The play, a satire about folks who form a support group like Alcoholics Anonymous but for people who are stereotypical Latinx — ran for several years in Southern California. It received accolades, with critics calling it both entertaining and enlightening.

The L.A. Times reported in 1990 that it was the longest running play at the Los Angeles theatre center, lasting nearly seven months from start to finish.

A woman smiling, resting her chin on her hand
Luisa Leschin smiles in a portrait. Photo courtesy of Luisa Leschin.

One of the founders of the project, Armando Molina, said in an interview that the group came together because the Odyssey Theatre in LA’s artistic director “invited prominent Latinx artists — actors, etc. — to be in sort of a workshop. It was like an ensemble-building place to work out back in the 1980s.”

“We thought, ‘You know, why don’t we spend the time putting something together for ourselves?’ We had so much in common in terms of our shared experiences and our sense of comedy, so we decided to pull together and form Latins Anonymous,” he said.

One of the characters Leschin played was Nicolette Blanc, a Guatemalan girl who was trying to appear French.

“It was about what we do sometimes to negate our identity in this country because of racist nonsense,” Molina said. “I remember that character she created; it was just a wonderful, comic, silly insight into what some people do in order to obfuscate who they are.”

“Luisa was tenacious. She had such a drive and a focus that was inspiring. When she grabbed onto a concept she would work it, work it, work it hard and it was a tenacity that is essential to her success then and it was certainly translated into television writing,” he added. 

About five years after the play, Leschin applied for the Disney Writing Fellowship Program and was one of four writers chosen.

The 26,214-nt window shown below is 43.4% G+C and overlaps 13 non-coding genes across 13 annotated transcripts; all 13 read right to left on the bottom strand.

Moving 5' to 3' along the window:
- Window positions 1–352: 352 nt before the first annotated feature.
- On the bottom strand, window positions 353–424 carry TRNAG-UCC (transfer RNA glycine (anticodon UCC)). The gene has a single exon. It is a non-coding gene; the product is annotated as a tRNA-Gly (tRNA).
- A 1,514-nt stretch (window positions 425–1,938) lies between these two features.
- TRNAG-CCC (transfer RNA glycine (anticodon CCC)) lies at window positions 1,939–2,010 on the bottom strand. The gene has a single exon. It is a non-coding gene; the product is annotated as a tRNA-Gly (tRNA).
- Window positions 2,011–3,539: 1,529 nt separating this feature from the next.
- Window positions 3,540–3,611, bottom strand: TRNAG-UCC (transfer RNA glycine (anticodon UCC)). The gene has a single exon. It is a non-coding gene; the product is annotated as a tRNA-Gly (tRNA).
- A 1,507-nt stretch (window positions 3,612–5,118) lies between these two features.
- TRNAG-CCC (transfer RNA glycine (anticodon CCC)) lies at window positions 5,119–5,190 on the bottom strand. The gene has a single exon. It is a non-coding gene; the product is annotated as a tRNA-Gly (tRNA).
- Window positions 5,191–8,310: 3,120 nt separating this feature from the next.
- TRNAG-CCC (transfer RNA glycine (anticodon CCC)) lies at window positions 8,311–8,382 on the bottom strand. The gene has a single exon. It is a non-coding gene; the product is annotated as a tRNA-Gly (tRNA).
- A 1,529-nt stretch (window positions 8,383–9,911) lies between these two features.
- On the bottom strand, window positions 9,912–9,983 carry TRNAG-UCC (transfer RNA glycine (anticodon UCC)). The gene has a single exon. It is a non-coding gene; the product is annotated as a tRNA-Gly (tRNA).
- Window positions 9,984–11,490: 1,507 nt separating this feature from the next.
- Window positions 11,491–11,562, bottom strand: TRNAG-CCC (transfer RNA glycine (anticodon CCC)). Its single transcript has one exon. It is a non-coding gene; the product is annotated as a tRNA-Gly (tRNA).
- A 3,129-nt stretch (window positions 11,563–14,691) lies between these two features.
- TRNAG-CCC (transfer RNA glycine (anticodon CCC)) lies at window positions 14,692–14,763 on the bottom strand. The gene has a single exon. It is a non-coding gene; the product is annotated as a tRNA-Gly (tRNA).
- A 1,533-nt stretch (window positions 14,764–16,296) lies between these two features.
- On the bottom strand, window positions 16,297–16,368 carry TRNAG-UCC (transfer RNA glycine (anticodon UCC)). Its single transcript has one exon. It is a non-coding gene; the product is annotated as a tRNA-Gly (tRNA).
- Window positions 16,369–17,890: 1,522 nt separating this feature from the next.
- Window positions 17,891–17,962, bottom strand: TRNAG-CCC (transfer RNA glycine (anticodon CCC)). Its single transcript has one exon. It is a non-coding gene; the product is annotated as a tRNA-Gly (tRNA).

Ligiah Villalobos, a Latina writer, producer and film professor, ran the Disney program and was impressed by Leschin’s work ethic. Over the years, Villalobos said she appreciates how Leschin has been able to take her experiences and translate them into writing to represent the Latinx community.

“Luisa is now a high level writer on shows, so she sets the example for the rest of her writing staff,” said Villalobos, a Television, Film and Media Studies professor at Cal State LA. “How a show does and the culture of the show is largely dependent on how the upper level writers behave themselves. And Luisa has always been a great example of how you should behave and promote the stories of people who are underrepresented in the industry.”

Leschin is now co-executive producer both of HBO MAX’s “Head of the Class” and the Netflix series, “Gentefied.” She is also writing a pilot at Fox for Sherri Shepherd.

Author Toni Morrision famously said, “If there’s a book that you want to read, but it hasn’t been written yet, then you must write it.”

More than 30 years into her career, Leschin is creating the roles that weren’t written when she was an actor.

Community News produces stories about under-covered neighborhoods and small cities on the Eastside and South Los Angeles. Please email feedback, corrections and story tips to [email protected]